Hassan Hassan writes: As US officials deliberate this week on whether to arm the Syrian rebels, they should remember one point: It will be easier to impose a solution on the regime than on the people.
Leaks from meetings in Geneva last week suggested that representatives from Russia and western countries were focusing on handpicking opposition figures to lead the planned negotiations with the regime. Critical issues such as the future of the security forces, whose brutality sparked the revolt in the first place, were hardly discussed. The world’s great powers appear to think that if some opposition groups agree with the regime on a formula, they can then impose the solution on the rest of Syria. But the time for such thinking is long gone.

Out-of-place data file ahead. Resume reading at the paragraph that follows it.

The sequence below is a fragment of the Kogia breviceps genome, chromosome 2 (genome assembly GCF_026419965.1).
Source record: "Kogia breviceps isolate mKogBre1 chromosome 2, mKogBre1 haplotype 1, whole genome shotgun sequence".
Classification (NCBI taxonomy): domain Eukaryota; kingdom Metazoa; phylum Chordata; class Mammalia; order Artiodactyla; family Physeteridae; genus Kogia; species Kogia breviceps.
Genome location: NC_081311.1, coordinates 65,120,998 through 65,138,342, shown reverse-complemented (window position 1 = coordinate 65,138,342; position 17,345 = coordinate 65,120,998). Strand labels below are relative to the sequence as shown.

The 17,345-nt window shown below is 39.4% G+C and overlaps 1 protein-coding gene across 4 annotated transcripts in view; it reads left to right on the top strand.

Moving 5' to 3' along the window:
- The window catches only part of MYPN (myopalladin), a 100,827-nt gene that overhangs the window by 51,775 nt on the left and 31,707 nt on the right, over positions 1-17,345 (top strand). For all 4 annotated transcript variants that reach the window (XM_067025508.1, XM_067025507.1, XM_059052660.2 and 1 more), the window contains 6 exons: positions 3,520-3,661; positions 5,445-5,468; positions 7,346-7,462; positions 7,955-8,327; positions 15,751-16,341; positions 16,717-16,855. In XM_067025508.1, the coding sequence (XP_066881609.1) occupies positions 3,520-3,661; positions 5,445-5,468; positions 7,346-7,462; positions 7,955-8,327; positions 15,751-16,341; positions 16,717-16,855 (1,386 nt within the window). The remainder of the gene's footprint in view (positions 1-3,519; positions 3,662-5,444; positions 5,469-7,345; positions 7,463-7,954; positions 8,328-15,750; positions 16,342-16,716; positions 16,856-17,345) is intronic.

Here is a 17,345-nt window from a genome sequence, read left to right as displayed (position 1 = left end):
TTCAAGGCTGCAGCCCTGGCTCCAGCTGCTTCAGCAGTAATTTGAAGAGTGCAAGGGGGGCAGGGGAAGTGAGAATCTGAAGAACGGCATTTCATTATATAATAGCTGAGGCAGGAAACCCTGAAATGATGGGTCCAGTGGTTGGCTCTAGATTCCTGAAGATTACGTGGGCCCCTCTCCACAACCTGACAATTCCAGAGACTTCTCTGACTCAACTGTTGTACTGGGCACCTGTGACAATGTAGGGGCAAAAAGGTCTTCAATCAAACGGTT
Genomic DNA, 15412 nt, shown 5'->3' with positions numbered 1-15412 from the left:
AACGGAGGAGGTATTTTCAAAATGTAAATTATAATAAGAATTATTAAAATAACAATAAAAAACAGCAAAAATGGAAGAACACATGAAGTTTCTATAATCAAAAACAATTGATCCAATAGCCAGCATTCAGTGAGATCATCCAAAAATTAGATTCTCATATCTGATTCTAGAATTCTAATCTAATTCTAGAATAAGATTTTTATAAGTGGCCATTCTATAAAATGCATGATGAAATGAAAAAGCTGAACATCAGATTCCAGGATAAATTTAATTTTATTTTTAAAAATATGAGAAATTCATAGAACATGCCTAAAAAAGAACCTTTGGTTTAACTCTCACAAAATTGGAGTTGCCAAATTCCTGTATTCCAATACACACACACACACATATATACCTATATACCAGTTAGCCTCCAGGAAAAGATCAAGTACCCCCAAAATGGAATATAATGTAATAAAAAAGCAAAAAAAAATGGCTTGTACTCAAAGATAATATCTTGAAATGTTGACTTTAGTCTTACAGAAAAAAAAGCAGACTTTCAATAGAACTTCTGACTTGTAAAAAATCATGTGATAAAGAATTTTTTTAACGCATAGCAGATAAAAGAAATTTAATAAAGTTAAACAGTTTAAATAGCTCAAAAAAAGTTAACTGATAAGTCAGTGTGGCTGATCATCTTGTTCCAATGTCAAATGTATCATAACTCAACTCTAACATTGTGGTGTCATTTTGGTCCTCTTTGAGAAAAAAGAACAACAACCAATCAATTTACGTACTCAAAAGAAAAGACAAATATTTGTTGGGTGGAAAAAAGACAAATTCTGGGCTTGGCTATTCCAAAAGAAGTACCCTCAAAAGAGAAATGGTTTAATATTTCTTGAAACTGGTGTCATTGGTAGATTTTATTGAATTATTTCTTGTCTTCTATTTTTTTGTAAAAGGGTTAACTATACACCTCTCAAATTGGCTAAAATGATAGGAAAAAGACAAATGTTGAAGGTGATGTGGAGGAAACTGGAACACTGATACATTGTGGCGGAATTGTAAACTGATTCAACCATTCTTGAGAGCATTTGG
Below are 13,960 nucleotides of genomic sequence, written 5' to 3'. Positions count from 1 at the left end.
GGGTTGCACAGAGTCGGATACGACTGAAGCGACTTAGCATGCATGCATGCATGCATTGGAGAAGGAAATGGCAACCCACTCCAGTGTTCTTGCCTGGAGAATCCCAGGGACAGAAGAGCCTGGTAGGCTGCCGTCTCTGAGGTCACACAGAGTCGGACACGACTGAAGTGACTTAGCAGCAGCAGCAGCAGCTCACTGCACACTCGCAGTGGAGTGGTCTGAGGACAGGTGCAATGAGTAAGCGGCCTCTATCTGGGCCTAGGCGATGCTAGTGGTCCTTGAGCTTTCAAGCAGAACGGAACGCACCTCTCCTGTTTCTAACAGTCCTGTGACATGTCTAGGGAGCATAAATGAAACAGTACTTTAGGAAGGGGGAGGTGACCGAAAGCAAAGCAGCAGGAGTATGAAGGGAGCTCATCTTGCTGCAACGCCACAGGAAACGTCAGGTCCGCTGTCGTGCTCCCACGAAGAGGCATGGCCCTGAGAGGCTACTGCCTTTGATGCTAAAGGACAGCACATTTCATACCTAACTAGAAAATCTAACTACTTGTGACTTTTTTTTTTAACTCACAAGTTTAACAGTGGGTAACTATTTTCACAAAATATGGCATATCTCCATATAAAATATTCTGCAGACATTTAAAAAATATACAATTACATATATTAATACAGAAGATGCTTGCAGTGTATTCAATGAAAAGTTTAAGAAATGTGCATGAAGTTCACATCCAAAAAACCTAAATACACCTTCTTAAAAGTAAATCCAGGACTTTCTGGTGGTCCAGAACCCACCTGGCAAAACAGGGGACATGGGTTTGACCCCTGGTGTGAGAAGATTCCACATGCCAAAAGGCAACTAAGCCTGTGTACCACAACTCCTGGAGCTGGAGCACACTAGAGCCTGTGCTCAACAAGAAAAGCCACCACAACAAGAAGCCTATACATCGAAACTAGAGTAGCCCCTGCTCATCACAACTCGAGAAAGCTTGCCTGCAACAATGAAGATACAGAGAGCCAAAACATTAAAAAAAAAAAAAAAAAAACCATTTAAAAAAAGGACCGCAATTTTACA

Neither those in charge of the regime nor the rebels across Syria are interested in compromise. And “victory” by one side or the other will not end the violence.
Consider the context. The government controls hardly any of the country’s eastern region. The north, from Idlib to the countryside around Aleppo, is in the hands of the rebels. The regime is either weak or embattled everywhere else, except in Damascus and Suwaida in the south and in the coastal region in the west. Even in those areas, especially the coastal region where there is a strong rebel presence, the regime is not secure.
The point is that extending the reach of state agencies back across the entire country will require major, sustainable military ground operations – in effect an invasion.
Any solution or process that can end the violence must be acceptable to the people. Contrary to some media reports, the rebels on the ground have the resilience and determination to continue fighting. [Continue reading…]